Does Microfinance Lead to Good Health? A Local Average Treatment Effect Analysis for Rural Malawi

Posted: 16 Apr 2008

See all articles by Franklin Simtowe

Franklin Simtowe

President; African Centre for Social Research and Economic Development (ACSRED)

Date Written: April 2008

Abstract

The significance of the problem of poor health is reflected in the Millennium development goals numbers four, five and six which aim at reducing the child mortality rate, improving maternal health and reducing the prevalence and death rates associated with diseases such as HIV/AIDS, Malaria, Tuberculosis and others by 2015. While the link between microfinance and poverty reduction has become common knowledge, less has been done to unearth the potential of using microfinance as a tool for combating morbidity and mortality.

A number of studies have shown that microfinance leads to poverty reduction through increased incomes. Also, a clear and robust relationship between individual income and individual health has been established by a number of empirical investigations showing that poverty leads to lower health status. However, such studies fail to explicitly isolate the causal effect of an intervention on wellbeing as they use approaches such as the difference in the mean of a target response indicator of beneficiaries and that of non-beneficiaries or by running an ordinary least squares procedure of the indicator variable on the beneficiary status variable and a set of household, demographic and environmental variables. In so doing they fail to establish an adequate counterfactual situation and identify the true causality of change.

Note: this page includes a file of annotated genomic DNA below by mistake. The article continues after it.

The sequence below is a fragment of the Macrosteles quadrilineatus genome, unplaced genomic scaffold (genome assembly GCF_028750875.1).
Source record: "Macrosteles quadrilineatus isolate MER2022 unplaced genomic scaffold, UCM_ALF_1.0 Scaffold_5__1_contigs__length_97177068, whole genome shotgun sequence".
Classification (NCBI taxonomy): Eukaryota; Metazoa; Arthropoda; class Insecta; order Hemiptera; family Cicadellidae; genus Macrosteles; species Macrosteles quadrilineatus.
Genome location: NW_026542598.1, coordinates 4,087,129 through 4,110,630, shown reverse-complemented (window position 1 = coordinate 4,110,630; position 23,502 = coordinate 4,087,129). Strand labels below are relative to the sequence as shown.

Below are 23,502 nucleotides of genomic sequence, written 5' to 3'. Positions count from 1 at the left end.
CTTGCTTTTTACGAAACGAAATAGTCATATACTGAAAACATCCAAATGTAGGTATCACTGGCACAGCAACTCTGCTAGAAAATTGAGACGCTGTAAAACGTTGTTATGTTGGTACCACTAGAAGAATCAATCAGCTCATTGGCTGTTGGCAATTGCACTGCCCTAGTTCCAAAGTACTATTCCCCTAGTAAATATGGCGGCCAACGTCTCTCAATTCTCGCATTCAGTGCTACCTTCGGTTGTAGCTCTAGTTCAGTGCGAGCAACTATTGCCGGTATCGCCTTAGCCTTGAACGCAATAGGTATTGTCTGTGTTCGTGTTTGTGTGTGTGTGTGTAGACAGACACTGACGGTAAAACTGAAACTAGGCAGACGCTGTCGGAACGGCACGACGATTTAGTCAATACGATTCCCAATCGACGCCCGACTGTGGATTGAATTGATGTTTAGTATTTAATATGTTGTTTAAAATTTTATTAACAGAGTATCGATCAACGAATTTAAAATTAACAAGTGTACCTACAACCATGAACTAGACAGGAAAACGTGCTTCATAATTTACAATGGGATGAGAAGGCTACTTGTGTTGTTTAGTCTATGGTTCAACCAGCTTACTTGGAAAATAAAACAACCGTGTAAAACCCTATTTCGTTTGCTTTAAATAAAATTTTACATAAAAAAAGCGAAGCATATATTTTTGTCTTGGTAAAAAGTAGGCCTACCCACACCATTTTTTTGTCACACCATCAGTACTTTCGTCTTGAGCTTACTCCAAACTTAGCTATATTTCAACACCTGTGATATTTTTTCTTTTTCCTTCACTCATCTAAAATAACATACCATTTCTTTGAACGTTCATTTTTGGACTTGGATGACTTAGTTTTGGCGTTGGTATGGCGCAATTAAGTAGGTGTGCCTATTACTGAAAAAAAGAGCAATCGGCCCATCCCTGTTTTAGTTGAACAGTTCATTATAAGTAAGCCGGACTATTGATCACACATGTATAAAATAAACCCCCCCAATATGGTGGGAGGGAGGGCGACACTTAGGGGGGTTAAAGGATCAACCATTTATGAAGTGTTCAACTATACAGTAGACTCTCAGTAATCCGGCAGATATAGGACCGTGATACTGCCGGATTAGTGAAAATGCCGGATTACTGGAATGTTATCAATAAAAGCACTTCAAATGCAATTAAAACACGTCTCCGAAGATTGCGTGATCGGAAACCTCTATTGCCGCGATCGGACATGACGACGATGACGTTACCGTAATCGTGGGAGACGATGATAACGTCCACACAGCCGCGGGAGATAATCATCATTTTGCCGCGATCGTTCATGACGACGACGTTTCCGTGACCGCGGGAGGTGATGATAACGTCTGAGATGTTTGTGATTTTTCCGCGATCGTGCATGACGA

This study examines the relationship between microfinance and health by applying a counterfactual outcomes framework on data from the Malawi's second Integrated Household Survey (IHS2) data of 2004. The counterfactual outcomes framework of modern evaluation theory is used to estimate the Local Average Treatment Effect (LATE) of participation in microfinance on household health outcomes such as morbidity and mortality. Results indicate that although improving health status of borrowers is not a primary goal of most microfinance institutions, borrowing has a reducing effect on morbidity as well as mortality. These findings suggest that there is scope for using microfinance as a tool for achieving the millennium development goals on health. This would require the adoption of an integrated approach in which microfinance institution link up with health service providers to provide both credit and health services to their clients.

Keywords: microfinance, health, imapct, conterfactual

Suggested Citation

Simtowe, Franklin Peter, Does Microfinance Lead to Good Health? A Local Average Treatment Effect Analysis for Rural Malawi ( April 2008). Available at SSRN: https://ssrn.com/abstract=1120576

Franklin Peter Simtowe (Contact Author)

President ( email )

African Centre for Social Research and Economic
and Economic Development (ACSRED)
Lusaka, Central

HOME PAGE: http://www.acsred.org

African Centre for Social Research and Economic Development (ACSRED) ( email )

P.O Box 2713
Village market
Nairobi
Kenya

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